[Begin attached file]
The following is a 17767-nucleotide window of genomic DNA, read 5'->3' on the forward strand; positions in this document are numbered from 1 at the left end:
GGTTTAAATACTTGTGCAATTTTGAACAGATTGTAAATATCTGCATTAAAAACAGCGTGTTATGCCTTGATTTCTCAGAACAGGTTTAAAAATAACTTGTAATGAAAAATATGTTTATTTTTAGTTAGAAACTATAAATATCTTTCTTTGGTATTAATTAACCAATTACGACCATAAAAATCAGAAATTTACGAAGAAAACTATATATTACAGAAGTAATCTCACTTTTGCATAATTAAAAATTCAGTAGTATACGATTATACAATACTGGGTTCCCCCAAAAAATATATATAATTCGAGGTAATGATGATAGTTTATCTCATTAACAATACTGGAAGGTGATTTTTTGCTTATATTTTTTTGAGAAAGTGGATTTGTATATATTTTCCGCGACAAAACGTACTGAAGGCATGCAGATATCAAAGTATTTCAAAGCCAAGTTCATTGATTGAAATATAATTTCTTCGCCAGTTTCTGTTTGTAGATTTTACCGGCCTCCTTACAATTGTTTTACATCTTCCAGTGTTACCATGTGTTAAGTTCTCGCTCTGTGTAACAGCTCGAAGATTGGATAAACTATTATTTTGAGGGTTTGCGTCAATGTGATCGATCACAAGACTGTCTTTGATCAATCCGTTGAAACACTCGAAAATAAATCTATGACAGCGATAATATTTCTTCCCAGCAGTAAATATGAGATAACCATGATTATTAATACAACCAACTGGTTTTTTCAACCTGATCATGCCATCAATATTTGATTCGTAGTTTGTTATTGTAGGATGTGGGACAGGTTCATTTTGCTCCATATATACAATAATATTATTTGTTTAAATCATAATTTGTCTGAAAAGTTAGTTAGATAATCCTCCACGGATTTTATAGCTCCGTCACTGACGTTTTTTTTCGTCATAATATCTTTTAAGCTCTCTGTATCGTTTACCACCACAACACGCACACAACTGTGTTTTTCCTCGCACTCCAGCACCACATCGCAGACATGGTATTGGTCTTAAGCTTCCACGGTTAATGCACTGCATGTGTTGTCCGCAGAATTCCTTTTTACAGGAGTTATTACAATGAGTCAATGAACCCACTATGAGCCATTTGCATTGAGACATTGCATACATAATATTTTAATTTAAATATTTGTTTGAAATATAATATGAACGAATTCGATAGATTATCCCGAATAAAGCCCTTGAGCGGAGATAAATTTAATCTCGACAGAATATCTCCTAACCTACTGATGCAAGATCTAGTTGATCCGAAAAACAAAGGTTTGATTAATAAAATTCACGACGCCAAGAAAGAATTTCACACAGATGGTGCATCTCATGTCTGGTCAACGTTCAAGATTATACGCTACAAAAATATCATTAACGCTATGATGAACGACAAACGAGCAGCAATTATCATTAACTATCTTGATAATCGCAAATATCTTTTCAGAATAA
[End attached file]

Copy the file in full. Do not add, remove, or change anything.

The following is a 17767-nucleotide window of genomic DNA, read 5'->3' on the forward strand; positions in this document are numbered from 1 at the left end:
GGTTTAAATACTTGTGCAATTTTGAACAGATTGTAAATATCTGCATTAAAAACAGCGTGTTATGCCTTGATTTCTCAGAACAGGTTTAAAAATAACTTGTAATGAAAAATATGTTTATTTTTAGTTAGAAACTATAAATATCTTTCTTTGGTATTAATTAACCAATTACGACCATAAAAATCAGAAATTTACGAAGAAAACTATATATTACAGAAGTAATCTCACTTTTGCATAATTAAAAATTCAGTAGTATACGATTATACAATACTGGGTTCCCCCAAAAAATATATATAATTCGAGGTAATGATGATAGTTTATCTCATTAACAATACTGGAAGGTGATTTTTTGCTTATATTTTTTTGAGAAAGTGGATTTGTATATATTTTCCGCGACAAAACGTACTGAAGGCATGCAGATATCAAAGTATTTCAAAGCCAAGTTCATTGATTGAAATATAATTTCTTCGCCAGTTTCTGTTTGTAGATTTTACCGGCCTCCTTACAATTGTTTTACATCTTCCAGTGTTACCATGTGTTAAGTTCTCGCTCTGTGTAACAGCTCGAAGATTGGATAAACTATTATTTTGAGGGTTTGCGTCAATGTGATCGATCACAAGACTGTCTTTGATCAATCCGTTGAAACACTCGAAAATAAATCTATGACAGCGATAATATTTCTTCCCAGCAGTAAATATGAGATAACCATGATTATTAATACAACCAACTGGTTTTTTCAACCTGATCATGCCATCAATATTTGATTCGTAGTTTGTTATTGTAGGATGTGGGACAGGTTCATTTTGCTCCATATATACAATAATATTATTTGTTTAAATCATAATTTGTCTGAAAAGTTAGTTAGATAATCCTCCACGGATTTTATAGCTCCGTCACTGACGTTTTTTTTCGTCATAATATCTTTTAAGCTCTCTGTATCGTTTACCACCACAACACGCACACAACTGTGTTTTTCCTCGCACTCCAGCACCACATCGCAGACATGGTATTGGTCTTAAGCTTCCACGGTTAATGCACTGCATGTGTTGTCCGCAGAATTCCTTTTTACAGGAGTTATTACAATGAGTCAATGAACCCACTATGAGCCATTTGCATTGAGACATTGCATACATAATATTTTAATTTAAATATTTGTTTGAAATATAATATGAACGAATTCGATAGATTATCCCGAATAAAGCCCTTGAGCGGAGATAAATTTAATCTCGACAGAATATCTCCTAACCTACTGATGCAAGATCTAGTTGATCCGAAAAACAAAGGTTTGATTAATAAAATTCACGACGCCAAGAAAGAATTTCACACAGATGGTGCATCTCATGTCTGGTCAACGTTCAAGATTATACGCTACAAAAATATCATTAACGCTATGATGAACGACAAACGAGCAGCAATTATCATTAACTATCTTGATAATCGCAAATATCTTTTCAGAATAA